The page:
The most common radioactive isotopes present in the Earth are primordial uranium and thorium, each of which decays into a series of other radioactive isotopes (marked in green in the Figure). Potassium (red) is also a common, primordial isotope that is found in soil, and subsequently in food and in your body. Other isotopes that are found in detector materials come from interactions with cosmic rays (yellow) or from man-made activities (blue), i.e. industrial or medical use, nuclear power plant emissions, nuclear accidents, and military testing.

The measured activities of each material selected for detector construction are used in simulations of XENON1T to determine the expected background. This allows for a prediction of the attainable sensitivity of the detector to dark matter interactions. The radioassay measurement results from over 100 material samples are presented in our new paper “Material radioassay and selection for the XENON1T dark matter experiment”.

XeSAT2017: Online krypton and radon removal for the XENON1T experiment

This talk by Michael Murra (slides) was presented at the XeSAT2017 conference in Khon Kaen, Thailand, from 3. – 7. April 2017.

The  main background for the XENON1T experiment are the intrinsic contaminants krypton and radon in the xenon gas. Instead of purifying the xenon once before starting the science run we were able to operate our distillation column in a closed loop with the XENON1T detector system running during its commissioning phase. This resulted into reducing the krypton concentration quickly below 1 ppt (parts per trillion, 1 ppt = 10^(-12) mol/mol) without emptying and refilling of the detector.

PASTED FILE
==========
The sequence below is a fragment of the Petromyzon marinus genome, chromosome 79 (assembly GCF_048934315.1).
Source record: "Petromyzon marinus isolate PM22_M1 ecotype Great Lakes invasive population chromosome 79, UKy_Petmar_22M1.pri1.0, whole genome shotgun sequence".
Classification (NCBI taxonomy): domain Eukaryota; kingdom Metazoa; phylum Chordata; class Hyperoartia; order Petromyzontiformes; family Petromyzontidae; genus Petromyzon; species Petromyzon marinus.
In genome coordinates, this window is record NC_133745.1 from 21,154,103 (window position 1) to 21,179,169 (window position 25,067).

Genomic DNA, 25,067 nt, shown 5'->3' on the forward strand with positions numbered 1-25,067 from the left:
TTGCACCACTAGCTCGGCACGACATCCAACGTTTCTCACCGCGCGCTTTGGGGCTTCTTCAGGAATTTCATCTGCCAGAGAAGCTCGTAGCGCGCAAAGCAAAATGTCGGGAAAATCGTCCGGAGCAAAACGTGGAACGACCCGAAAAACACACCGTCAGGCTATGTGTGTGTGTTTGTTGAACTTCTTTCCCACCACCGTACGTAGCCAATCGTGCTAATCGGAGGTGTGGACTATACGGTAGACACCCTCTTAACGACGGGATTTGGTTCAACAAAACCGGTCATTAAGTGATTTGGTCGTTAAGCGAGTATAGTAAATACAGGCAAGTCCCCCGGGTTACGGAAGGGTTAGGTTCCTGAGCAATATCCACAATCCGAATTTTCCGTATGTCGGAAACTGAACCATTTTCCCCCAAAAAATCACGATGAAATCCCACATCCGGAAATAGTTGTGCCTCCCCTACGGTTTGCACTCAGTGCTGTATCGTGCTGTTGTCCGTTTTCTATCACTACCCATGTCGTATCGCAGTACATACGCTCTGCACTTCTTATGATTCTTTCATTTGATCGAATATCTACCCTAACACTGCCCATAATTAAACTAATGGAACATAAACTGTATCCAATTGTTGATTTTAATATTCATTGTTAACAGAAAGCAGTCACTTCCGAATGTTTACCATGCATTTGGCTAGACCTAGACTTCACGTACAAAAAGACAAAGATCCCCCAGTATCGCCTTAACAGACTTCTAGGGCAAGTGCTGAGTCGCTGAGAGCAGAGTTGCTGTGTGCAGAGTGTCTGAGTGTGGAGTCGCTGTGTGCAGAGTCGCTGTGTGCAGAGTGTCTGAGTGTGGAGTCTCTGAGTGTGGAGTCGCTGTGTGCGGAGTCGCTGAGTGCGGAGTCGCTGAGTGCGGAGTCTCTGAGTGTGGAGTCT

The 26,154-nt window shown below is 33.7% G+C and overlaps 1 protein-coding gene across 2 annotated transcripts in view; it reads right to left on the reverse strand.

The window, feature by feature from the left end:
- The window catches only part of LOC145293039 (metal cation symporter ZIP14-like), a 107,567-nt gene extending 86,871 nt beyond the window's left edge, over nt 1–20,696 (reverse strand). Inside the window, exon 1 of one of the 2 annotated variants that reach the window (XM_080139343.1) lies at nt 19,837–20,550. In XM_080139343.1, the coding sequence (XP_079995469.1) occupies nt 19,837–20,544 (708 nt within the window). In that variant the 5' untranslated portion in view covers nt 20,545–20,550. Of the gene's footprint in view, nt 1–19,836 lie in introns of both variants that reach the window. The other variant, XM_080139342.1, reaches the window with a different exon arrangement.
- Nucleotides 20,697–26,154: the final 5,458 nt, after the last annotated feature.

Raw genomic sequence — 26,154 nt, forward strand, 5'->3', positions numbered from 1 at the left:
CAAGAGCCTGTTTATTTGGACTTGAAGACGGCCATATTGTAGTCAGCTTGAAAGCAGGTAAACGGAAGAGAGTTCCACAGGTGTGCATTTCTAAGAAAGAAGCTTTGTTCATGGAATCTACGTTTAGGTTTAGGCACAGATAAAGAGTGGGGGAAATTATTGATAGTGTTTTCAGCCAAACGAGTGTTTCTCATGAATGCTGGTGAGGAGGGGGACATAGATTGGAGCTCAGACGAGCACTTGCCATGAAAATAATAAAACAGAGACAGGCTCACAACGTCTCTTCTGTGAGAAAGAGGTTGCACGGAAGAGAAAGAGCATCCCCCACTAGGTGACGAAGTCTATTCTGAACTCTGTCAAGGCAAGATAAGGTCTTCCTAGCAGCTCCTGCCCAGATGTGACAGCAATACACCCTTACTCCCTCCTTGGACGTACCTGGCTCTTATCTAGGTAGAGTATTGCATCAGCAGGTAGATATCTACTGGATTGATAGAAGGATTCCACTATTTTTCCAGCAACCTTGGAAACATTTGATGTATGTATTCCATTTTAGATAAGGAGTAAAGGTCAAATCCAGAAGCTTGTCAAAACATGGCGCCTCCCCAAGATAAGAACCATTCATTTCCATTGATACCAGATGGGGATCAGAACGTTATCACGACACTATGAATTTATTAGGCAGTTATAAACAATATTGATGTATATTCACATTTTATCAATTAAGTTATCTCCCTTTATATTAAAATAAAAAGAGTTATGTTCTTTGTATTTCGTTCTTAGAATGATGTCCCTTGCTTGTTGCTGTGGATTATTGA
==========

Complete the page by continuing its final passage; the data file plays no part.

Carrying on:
In addition, the column was operated in the same closed loop in inverse mode in order to reduce Rn-222 by about 20% during the first science run.

This so-called online removal for both noble gases along with the working principle of the distillation system are presented within this talk.

Water Tank Filling

We started to fill the water tank:

In this view from the top, the cryostat with the actual detector is visible on the left. Photomultiplier tubes of the water Cherenkov muon veto are seen at the bottom and side of the water tank, to the right of the image.

In this view from the top, the cryostat with the actual detector is visible on the left. Photomultiplier tubes of the water Cherenkov muon veto are seen at the bottom and side of the water tank, to the right of the image.

The water acts as a passive shielding against external radioactivity. In addition, using the photomultipliers that can be seen towards the right of the picture, the water acts as an active muon detector. Muons may induce events in the xenon detector that may mimic dark matter signals. We therefore turn a blind eye (“veto”) for a short time whenever a muon travels through the water tank.

Lowering the radioactivity of the XENON1T photosensors

E. Aprile et al (XENON Collaboration), Lowering the radioactivity of the XENON1T photosensors, arXiv:1503.07698, Eur. Phys. J. C75 (2015) 11, 546.

The XENON1T experiment employs 242 photomultiplier tubes (PMTs) in the time projection chamber, arranged into two circular arrays. Because the overall background goal of the detector is incredibly low, with less than 1 expected event in a tonne of liquid xenon and one full year of data, the PMTs must be made out of ultra-pure materials. These materials were selected for their content in traces of 238-U, 232-Th, 40-K, 60-Co, 137-Cs and other long-lived radionuclides.

The XENON collaboration joined efforts with Hamamatsu to produce a photosensor that meets the strict requirements of our experiment. The sensor is a 3-inch diameter tube that operates stably at -100 C and at a pressure of 2 atmospheres. It has a high quantum efficiency, with a mean around 35%, for the xenon scintillation light at 178 nm and 90% photon collection efficiency.